When Alistair Overeem was popped for for an elevated T/E ratio after a surprise drug screening, it threw his scheduled fight against Junior dos Santos at UFC 146 on May 26, 2012, in Las Vegas, Nevada, into question.
But while UFC President Dana White was extremely pissed off at the situation just as soon as he was made aware of it, he remained remarkably quiet regarding the entire ordeal. In fact, he frequently told reporters he wouldn't comment on anything that has to do with "The Reem."
Granted, he admitted it was because he's been so pissed he knows he would blow his top and say things he can't take back, but this isn't the Dana White we've all come to know.
The original plan, as originally reported, was the powers that be would wait until Overeem had his day in court, which is scheduled for April 24 when he goes in front of the Nevada State Athletic Commission (NSAC) to offer his defense. If the NSAC is satisfied with his explanation, he'll be granted a license. If they're not, he won't even be able to apply for one again for an entire calendar year.
If that seems like a ton of risk on Overeem's part, that's because it's exactly that. And it would have been the same for UFC if they were to wait for the outcome of this hearing.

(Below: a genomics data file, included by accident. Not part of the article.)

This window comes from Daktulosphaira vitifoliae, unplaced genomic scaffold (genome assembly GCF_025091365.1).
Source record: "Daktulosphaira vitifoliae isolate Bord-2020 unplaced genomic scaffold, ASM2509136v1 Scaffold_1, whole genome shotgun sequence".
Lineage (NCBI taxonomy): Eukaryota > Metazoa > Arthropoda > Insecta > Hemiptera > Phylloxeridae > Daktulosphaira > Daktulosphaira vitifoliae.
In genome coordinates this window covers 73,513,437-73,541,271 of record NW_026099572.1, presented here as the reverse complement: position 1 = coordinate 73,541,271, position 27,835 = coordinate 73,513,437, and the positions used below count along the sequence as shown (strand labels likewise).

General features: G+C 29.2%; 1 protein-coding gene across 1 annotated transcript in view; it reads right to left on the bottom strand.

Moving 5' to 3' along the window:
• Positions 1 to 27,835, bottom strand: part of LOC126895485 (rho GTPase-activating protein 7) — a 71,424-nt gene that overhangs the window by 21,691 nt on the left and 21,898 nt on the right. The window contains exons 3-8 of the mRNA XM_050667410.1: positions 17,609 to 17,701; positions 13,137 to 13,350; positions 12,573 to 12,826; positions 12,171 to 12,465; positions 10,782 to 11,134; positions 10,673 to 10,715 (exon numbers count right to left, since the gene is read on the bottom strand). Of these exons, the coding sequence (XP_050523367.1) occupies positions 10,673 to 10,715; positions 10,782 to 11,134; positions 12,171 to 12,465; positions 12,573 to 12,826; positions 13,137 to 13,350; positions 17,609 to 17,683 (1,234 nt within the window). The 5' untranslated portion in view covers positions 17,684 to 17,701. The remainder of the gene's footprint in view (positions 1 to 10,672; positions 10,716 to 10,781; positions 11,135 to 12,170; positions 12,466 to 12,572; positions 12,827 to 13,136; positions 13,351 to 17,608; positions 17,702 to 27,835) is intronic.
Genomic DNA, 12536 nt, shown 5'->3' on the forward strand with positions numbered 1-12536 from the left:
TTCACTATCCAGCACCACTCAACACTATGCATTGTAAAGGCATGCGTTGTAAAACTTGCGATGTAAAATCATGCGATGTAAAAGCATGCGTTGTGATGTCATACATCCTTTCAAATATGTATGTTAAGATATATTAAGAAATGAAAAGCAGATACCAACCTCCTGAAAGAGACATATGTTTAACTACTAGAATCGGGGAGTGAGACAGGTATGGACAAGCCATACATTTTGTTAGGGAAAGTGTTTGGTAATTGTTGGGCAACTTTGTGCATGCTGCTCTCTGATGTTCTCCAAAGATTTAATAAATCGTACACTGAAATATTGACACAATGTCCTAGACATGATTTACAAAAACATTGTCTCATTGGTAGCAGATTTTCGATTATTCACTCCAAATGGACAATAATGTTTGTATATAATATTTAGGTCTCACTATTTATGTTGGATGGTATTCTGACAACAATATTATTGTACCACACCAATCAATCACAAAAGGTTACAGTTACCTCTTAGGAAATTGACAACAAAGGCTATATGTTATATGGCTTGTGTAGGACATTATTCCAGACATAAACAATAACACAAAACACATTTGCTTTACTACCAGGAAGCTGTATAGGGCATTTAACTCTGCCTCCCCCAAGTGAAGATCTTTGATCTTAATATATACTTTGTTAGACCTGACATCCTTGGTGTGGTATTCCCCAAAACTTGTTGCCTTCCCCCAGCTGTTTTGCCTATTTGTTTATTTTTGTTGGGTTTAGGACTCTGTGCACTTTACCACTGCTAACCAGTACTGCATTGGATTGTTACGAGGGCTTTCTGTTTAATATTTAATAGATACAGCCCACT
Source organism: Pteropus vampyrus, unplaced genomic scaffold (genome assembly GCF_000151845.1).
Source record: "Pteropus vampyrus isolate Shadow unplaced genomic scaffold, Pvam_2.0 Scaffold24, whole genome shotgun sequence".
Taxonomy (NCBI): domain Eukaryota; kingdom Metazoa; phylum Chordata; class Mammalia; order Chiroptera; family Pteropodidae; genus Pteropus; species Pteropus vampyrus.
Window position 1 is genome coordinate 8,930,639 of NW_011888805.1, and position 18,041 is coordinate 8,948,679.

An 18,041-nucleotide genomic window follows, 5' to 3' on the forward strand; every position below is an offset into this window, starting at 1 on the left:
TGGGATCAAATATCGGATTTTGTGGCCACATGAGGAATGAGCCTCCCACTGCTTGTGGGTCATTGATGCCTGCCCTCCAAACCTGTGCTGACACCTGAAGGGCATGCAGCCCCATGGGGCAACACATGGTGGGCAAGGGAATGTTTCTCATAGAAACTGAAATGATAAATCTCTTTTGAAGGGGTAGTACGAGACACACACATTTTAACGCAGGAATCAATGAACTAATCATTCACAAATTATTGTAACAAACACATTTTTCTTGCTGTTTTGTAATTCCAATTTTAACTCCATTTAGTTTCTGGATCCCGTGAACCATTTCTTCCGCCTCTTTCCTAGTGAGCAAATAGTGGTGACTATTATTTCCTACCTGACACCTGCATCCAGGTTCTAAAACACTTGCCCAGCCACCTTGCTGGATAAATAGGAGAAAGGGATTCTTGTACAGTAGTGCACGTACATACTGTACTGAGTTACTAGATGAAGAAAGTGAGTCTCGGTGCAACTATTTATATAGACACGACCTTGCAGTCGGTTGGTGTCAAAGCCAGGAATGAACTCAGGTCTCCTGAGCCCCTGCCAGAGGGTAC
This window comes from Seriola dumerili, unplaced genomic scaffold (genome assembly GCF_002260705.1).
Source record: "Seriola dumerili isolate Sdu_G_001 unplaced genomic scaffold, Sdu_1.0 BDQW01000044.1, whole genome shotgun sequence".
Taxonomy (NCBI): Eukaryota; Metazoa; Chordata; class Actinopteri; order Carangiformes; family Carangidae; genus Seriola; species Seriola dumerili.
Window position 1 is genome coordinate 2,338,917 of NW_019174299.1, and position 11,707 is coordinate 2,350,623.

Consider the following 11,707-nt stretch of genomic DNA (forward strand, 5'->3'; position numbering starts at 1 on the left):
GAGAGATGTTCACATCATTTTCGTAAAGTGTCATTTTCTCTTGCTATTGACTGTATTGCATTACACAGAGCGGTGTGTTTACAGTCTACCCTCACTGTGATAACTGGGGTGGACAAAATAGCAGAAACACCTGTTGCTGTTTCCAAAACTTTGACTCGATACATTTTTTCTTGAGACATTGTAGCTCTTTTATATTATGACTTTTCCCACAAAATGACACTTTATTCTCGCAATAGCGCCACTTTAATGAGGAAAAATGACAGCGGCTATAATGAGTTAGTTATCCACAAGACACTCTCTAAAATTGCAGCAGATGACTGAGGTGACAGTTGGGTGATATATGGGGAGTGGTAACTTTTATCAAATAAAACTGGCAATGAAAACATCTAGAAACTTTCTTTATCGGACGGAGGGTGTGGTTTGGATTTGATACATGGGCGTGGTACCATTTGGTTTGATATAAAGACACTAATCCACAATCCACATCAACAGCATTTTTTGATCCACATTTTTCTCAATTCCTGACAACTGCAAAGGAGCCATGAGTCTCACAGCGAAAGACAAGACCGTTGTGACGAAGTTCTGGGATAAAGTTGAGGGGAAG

Then, out of nowhere it seemed, White went on Twitter and announced that Overeem was officially out of the fight and Frank Mir would be stepping in to take his place. This wasn't an unexpected move; to the contrary, it was what everyone was waiting for. The surprise is the how and the when of the announcement.
"We were right up on deadlines with a lot of things we need to do to promote a pay-per-view," he said. "And I'm not very optimistic on (Overeem's hearing) on Tuesday."
By "deadlines" it makes sense to think that UFC 145 was it. That's because the promotion ran ads during the pay-per-view event, as they usually do, to promote the next major show on the schedule.
It's just too bad Overeem's hearing was scheduled for three days after.
If there was any measure of confidence that "Demolition Man" would get licensed on that day, perhaps the UFC could have gone ahead with promoting the event as planned. But there's obviously not, as White stated, and if things go south, Overeem is out of the next year.
And maybe out of the UFC altogether.
Can anyone make a case for why White shouldn't have pulled the trigger on taking Overeem out of the UFC 146 main event? Anyone?